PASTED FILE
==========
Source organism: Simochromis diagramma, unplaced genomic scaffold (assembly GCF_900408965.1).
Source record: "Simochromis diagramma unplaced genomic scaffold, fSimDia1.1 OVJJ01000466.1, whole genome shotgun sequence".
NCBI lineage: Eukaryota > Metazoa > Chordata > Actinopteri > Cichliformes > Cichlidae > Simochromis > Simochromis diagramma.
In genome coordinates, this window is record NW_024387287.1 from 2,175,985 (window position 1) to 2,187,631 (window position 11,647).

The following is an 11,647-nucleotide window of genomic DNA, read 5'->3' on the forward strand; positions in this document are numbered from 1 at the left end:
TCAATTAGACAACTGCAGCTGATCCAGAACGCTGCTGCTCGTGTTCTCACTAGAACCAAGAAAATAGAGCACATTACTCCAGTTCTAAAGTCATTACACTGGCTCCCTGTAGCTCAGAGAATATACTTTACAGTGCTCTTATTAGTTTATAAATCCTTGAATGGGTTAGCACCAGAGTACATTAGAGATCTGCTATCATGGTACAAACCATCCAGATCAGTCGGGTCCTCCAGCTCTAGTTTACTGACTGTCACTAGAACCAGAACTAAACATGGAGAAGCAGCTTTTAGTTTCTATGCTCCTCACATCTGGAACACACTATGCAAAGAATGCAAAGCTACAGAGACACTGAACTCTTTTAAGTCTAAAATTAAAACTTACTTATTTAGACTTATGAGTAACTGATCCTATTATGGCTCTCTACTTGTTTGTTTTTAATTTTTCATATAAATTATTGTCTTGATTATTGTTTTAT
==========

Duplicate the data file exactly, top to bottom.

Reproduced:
Source organism: Simochromis diagramma, unplaced genomic scaffold (assembly GCF_900408965.1).
Source record: "Simochromis diagramma unplaced genomic scaffold, fSimDia1.1 OVJJ01000466.1, whole genome shotgun sequence".
NCBI lineage: Eukaryota > Metazoa > Chordata > Actinopteri > Cichliformes > Cichlidae > Simochromis > Simochromis diagramma.
In genome coordinates, this window is record NW_024387287.1 from 2,175,985 (window position 1) to 2,187,631 (window position 11,647).

The following is an 11,647-nucleotide window of genomic DNA, read 5'->3' on the forward strand; positions in this document are numbered from 1 at the left end:
TCAATTAGACAACTGCAGCTGATCCAGAACGCTGCTGCTCGTGTTCTCACTAGAACCAAGAAAATAGAGCACATTACTCCAGTTCTAAAGTCATTACACTGGCTCCCTGTAGCTCAGAGAATATACTTTACAGTGCTCTTATTAGTTTATAAATCCTTGAATGGGTTAGCACCAGAGTACATTAGAGATCTGCTATCATGGTACAAACCATCCAGATCAGTCGGGTCCTCCAGCTCTAGTTTACTGACTGTCACTAGAACCAGAACTAAACATGGAGAAGCAGCTTTTAGTTTCTATGCTCCTCACATCTGGAACACACTATGCAAAGAATGCAAAGCTACAGAGACACTGAACTCTTTTAAGTCTAAAATTAAAACTTACTTATTTAGACTTATGAGTAACTGATCCTATTATGGCTCTCTACTTGTTTGTTTTTAATTTTTCATATAAATTATTGTCTTGATTATTGTTTTAT